Dashiki Dialogues: Van Riebeeck’s still very much alive

2011-06-03 14:13

So this past week I was on a street corner arguing that studying history is as sexy as maths, and as important as learning science.

I was up against three boys who run a sweets and loose cigarette stall near my mother’s house in the township. You see, the boys weren’t trying to hear me.

To them, success or progress is wrapped up with how fast they can get a job. And how fast their bank accounts can balloon.

Now that’s the ultimate trophy! So history as a field of study doesn’t resonate with their pursuits.

The skinny one with a pair of black Chuck Taylor’s was cocky: “There’s a reason why it’s in the past, man. That stuff is as dead as Jan Van Riebeeck.”

The whole thing had me thinking: to fast-track Madiba’s dream, South Africa has created a generation without memory.

 In the process, studying history became stigmatised, because ours is particularly bloody and painful.

But I argued that there’s a need to deploy patriotic interests to the process of making money and the direction of its agency.

Hence, a historical awareness is useful in that regard: people must know why certain national ideas are priorities.

But perhaps history and the humanities in general have been their own enemies.

In academia, for instance, as Ugandan scholar Mahmood Mamdani observed: “The dominant paradigms are products not of Africa’s own experience but of a Western experience . . . and are interested in promoting a specific Western history concerned in large part with praising the virtues of the European enlightenment.”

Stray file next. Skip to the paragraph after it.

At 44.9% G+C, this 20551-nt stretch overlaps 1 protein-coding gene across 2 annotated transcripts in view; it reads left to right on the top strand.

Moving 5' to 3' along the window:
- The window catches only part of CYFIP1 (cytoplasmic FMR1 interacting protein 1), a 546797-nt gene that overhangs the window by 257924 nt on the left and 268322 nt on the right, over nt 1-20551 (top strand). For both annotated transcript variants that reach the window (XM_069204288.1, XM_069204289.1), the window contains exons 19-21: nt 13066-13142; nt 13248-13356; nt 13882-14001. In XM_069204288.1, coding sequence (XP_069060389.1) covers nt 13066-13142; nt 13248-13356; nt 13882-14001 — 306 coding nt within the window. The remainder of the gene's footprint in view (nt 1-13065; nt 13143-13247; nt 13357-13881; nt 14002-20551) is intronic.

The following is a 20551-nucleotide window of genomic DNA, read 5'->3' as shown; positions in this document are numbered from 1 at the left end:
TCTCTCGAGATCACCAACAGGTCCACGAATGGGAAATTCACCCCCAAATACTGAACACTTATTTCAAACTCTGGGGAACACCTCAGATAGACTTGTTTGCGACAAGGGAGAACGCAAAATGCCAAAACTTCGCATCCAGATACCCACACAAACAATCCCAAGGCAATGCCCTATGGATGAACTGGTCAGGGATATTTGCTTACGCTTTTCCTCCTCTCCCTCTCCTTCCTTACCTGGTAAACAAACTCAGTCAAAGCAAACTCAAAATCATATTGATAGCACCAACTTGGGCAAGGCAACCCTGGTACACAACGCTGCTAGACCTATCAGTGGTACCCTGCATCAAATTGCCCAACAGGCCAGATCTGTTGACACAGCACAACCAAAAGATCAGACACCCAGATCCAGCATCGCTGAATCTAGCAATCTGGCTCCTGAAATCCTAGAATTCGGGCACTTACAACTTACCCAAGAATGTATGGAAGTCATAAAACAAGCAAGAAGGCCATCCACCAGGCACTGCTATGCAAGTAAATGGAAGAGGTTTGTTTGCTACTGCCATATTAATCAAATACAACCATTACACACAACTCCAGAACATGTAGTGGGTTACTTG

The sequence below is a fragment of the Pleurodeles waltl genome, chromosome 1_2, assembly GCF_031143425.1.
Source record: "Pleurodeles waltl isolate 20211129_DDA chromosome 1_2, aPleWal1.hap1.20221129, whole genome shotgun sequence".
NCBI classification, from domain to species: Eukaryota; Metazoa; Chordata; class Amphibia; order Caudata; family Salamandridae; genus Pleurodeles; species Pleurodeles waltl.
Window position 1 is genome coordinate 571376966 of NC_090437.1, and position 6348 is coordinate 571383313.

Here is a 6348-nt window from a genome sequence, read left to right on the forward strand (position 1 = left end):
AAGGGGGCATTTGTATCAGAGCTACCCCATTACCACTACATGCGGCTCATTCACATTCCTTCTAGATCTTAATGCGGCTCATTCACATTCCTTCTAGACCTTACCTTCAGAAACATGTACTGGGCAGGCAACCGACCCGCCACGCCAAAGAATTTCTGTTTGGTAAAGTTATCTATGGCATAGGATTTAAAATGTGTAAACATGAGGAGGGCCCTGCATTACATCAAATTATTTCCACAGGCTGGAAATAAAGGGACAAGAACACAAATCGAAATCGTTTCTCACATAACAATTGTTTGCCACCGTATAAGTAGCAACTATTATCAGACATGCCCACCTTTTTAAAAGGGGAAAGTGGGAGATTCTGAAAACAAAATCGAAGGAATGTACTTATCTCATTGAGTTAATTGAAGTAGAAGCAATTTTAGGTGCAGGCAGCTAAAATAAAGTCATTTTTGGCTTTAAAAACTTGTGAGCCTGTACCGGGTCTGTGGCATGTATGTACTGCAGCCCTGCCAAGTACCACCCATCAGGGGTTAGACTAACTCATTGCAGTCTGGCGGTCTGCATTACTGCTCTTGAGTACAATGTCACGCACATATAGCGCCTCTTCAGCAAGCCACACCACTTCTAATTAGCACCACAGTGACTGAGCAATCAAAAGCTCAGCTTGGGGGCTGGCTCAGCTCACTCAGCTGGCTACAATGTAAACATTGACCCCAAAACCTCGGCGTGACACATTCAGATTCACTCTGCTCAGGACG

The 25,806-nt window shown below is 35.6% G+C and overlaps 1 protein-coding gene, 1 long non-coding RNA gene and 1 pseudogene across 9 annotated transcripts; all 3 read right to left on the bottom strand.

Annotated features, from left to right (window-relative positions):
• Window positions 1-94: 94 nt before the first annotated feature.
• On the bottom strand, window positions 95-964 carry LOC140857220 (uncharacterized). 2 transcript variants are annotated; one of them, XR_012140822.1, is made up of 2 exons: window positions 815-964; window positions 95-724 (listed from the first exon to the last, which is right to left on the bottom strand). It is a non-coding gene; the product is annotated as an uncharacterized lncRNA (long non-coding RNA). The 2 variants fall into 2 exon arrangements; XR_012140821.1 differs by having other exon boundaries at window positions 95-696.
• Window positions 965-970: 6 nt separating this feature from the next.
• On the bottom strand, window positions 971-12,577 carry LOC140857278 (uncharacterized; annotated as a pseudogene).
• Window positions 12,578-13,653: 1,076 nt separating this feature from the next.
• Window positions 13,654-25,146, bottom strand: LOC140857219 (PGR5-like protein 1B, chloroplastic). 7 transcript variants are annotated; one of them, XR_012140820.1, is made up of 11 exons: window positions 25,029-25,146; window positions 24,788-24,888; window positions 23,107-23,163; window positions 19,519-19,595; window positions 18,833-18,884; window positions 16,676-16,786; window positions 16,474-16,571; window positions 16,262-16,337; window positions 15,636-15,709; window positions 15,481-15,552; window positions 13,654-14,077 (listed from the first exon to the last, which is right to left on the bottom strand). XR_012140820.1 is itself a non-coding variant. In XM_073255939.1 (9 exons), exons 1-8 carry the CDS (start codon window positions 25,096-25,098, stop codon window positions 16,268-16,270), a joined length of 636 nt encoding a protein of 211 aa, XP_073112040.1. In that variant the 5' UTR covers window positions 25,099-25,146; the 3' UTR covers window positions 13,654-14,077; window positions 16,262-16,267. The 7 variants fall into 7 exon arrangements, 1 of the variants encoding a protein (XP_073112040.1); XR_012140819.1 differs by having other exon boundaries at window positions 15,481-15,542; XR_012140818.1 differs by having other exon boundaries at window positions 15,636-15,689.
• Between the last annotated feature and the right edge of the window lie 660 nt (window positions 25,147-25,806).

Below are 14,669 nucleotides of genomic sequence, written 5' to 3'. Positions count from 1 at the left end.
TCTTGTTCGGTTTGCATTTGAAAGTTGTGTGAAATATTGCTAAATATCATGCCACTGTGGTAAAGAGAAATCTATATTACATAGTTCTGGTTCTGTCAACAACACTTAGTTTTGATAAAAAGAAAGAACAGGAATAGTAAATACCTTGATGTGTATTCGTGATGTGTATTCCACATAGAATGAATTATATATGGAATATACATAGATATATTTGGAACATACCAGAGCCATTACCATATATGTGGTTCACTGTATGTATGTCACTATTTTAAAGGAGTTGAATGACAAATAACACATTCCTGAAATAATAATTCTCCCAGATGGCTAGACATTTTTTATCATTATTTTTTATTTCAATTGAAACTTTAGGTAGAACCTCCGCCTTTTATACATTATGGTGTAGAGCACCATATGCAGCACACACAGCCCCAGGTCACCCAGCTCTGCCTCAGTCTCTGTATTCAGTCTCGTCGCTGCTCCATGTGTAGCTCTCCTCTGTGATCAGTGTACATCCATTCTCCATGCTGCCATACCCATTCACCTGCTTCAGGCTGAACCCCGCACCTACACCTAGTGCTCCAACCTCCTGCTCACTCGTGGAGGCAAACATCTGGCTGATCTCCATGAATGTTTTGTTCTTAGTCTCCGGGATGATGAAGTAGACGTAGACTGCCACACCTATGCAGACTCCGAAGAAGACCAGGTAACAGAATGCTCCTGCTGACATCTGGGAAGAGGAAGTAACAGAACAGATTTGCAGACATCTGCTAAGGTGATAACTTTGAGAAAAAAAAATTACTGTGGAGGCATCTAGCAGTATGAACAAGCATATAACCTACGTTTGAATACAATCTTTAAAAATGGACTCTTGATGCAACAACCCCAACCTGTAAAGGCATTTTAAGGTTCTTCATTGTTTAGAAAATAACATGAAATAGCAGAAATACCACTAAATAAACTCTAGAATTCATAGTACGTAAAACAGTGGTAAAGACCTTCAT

Further, their focus expands to other parts of the world for the most part to extend the scope of the West’s experience.

But there’s nothing wrong with reading the world from a European perspective.

The problem is, as Mamdani puts it, if the enlightenment is said to be an exclusively European phenomenon, then the story of the enlighten-­ ment is one that excludes Africa as it does the rest of the world.

Hence, the whole gamut of study remains intellectually unattractive, irrelevant and generally un-empowering to the boys on my street corner.

As my encounter with the boys was being wrapped up I realised that we had framed our questions wrongly.

The study of history, maths and science should not be seen as mutually exclusive.

In fact, a progressive Dashiki Dialogue should let us combine them in the triangulated space of learning, because Van Riebeeck is still very much alive.

Otherwise, why are these boys in the township and not on a farm somewhere? 

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